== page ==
“But now, you have to cut out those supports with a tool when the part is done. This really becomes
a problem when your part has internal passages; you have to get a tool in there to cut them out,
since it’s not like plastic, where they just break away or can be dissolved in water. And you need
enough room to remove them. This is real design-for-manufacturing. You must either design the part
to not need internal supports or design it so you can get a tool in there if needed.” —PADT’s Miller

2. Avoid supports: the 45-degree rule and overhangs.

“Consider the process mentally as you’re designing. With powder bed, thermal stresses are created
by the build, so you may need to use supports. As a general rule, you want to design to avoid
supports. To do that, typically you want to orient the part in the build chamber to avoid overhangs of
more than 45 degrees. Generally speaking, angles more vertical than 45 degrees are self-supporting,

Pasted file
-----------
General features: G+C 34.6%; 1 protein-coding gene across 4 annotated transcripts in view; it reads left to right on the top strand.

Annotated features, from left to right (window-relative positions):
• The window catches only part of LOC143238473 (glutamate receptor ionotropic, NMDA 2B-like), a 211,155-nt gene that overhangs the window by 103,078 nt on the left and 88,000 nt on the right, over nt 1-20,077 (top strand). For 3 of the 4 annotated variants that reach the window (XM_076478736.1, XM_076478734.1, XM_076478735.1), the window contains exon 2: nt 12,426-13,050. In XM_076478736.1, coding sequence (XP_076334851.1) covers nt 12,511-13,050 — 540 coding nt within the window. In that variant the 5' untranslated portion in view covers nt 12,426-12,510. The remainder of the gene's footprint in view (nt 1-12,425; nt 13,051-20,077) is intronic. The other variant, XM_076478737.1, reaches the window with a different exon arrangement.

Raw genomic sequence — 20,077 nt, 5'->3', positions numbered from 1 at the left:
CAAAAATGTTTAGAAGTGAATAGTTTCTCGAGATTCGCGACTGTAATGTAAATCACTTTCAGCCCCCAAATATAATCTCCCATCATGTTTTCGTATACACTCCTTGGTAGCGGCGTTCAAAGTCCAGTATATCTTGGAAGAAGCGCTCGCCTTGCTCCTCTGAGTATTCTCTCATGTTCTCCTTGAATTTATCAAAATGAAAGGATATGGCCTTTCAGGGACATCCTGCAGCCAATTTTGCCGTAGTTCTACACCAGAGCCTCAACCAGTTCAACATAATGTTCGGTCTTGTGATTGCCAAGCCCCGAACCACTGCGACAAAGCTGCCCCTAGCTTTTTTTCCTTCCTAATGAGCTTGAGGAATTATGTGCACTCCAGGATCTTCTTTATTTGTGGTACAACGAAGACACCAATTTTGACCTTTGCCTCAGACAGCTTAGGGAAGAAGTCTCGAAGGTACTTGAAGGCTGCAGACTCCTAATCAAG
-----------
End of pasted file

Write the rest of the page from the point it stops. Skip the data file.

but angles under 45 degrees will need supports. Because these supports are made of the same
metal material as the part, removing them can be time consuming and costly.” —3Diligent’s Hilkene

3. Avoid thin-walled features.

“As a general rule, you don’t want walls less than 500 microns thick and we recommend a minimum
of 1mm. That’s not the thinnest achievable with 3D printing—we’ve done 150 micron thick walls—but
they’re not tall. A 40 to 1 ratio for walls is also a good rule: keep to a 40mm height for a wall
thickness of 1mm. Operate at a ratio bigger than that and you’re putting that feature at risk.” —
3Diligent’s Hilkene

“Design engineers need to know what wall thicknesses work with a manufacturing process. For
example, with additive manufacturing, if it’s a big block of metal, you’ll get a lot of shrinkage. And the
transition from thin to thick can cause shrinkage problems. There are certain minimums for diferent
additive metals processes, for certain manufacturers of 3D printers for each of those processes, and
even for diferent models within a manufacturer. For each manufacturer of laser powder bed 3D
printers, the specifc laser and its settings often determine wall thickness. There are similar issues for
other metal 3D printing technologies.” —PADT’s Miller

4. Stair-stepping has post-processing consequences.

“Engineers must be aware of the fact that because AM with metals is a layered manufacturing